[2014011] The Bunker Trilogy: Morgana

[2014011] The Bunker Trilogy: Morgana

Jethro Compton Ltd @ The Bunker

4:00pm, Sat 15 Feb 2014

Standing in front of the bar in The Bunker, I felt like I was at the party of a friend’s friend: there’s a whole heap of familiar faces there, a lot of nods of recognition, but only a handful of people whose names I remember (Shelley and Nicole and Peter and Hettie). And then I notice Jethro Compton chatting with a small group of people in the corner, and it’s then that I realise that The Bunker Trilogy is being presented by the same crew that brought us Belt Up Theatre’s excellent pieces two years ago: The Boy James and Outland.

And suddenly, far from treating this as an exploratory mission to determine the potential quality of the Trilogy, I’ve mentally committed to seeing the set; Belt Up’s curious take on theatre in-the-round had me hooked.

So it was no real surprise to be led into The Bunker’s performance space to discover that it also provided seating on all four walls, with the focus being the centre of the room; more surprising was the fact that a realistic World War I bunker had been created within, rough wood and hessian walls smeared with gritty charcoal, and soft soil providing a thick carpet, an earthy smell dominating the ambience.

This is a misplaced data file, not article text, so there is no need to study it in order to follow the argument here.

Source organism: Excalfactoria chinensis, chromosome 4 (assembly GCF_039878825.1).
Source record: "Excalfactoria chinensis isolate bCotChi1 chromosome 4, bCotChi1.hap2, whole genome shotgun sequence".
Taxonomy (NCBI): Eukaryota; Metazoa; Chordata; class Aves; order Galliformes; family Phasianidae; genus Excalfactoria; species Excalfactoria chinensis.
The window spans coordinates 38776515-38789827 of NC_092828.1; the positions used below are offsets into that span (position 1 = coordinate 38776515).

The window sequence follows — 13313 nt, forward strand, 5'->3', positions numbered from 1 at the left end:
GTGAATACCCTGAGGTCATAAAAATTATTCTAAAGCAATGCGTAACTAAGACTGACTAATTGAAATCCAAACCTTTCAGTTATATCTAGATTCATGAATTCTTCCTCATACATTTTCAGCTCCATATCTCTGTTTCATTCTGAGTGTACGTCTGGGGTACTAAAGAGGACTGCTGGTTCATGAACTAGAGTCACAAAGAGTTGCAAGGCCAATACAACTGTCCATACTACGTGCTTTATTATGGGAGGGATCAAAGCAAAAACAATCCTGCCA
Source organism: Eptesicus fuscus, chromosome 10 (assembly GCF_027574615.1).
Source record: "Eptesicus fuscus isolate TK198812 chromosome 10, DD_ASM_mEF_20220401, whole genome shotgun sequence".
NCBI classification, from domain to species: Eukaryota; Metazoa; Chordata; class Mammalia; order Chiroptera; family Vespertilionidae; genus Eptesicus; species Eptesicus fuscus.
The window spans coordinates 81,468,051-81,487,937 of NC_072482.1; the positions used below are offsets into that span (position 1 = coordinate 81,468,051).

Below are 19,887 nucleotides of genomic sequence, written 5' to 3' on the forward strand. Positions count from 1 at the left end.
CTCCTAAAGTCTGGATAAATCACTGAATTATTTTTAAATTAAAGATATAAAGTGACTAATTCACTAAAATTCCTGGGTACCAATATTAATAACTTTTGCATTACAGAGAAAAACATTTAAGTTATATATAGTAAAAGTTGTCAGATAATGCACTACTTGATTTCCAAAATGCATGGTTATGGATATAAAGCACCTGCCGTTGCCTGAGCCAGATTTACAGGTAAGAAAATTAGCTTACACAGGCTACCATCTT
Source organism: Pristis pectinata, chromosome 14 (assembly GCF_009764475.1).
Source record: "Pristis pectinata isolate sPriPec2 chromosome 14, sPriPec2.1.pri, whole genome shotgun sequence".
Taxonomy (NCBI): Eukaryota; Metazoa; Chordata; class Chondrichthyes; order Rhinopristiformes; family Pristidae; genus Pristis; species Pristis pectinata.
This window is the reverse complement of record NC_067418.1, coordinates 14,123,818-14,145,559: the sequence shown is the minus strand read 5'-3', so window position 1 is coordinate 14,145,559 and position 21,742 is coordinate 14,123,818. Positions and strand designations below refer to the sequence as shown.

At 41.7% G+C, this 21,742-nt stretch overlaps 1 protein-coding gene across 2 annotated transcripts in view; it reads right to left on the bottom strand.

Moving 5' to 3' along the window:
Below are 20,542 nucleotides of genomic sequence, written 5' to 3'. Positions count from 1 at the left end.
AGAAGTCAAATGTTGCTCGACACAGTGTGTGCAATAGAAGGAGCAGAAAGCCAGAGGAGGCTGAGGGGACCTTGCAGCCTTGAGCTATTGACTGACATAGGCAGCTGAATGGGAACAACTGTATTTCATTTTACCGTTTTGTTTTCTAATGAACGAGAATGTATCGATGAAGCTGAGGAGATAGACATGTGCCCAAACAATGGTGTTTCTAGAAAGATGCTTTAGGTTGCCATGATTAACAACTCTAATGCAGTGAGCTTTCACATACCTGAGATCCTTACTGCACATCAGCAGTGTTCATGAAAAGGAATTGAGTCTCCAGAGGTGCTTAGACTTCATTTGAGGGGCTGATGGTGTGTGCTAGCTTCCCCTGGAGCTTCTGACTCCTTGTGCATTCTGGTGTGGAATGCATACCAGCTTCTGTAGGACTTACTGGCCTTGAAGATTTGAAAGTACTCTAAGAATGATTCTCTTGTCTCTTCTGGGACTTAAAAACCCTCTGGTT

With lights held low (and occasionally flickering with the sound of shelling rumbling in the background), three young soldiers inhabit the space; friends since childhood, they are the last three survivors of the thirteen that originally modelled themselves after the legend of King Arthur and the Knights of the Round Table. And, as Arthur, Lancelot, and Gawain verbally jostle each other (both good-naturedly and with snark), the impact of the war around them becomes evident.

Gawain – the most naïve and innocent of the three men – is convinced that he repeatedly sees a girl walking in no-man’s-land, the territory separating them from their enemies. The mythology of the titular Morgana is introduced, with the three men interacting with (and being distracted by) a girl from the local town, Gwen, and the Mystery Girl… but it’s never really made clear who is real, and who is limited to the imagination.

And that, for me, is just bloody brilliant. Morgana is a play that takes Arthurian legend and blends it seamlessly with the war-like setting, pitching man against man (the fight scene is really impressive, especially given its setting in the round), and giving ample reward to those prepared to have a think about their theatre. There’s little to fault in this production, save the dirt to be found on some of the seats, and you can be sure that – even without my little OCD ticks – the other performances in the Bunker Trilogy are on my list.

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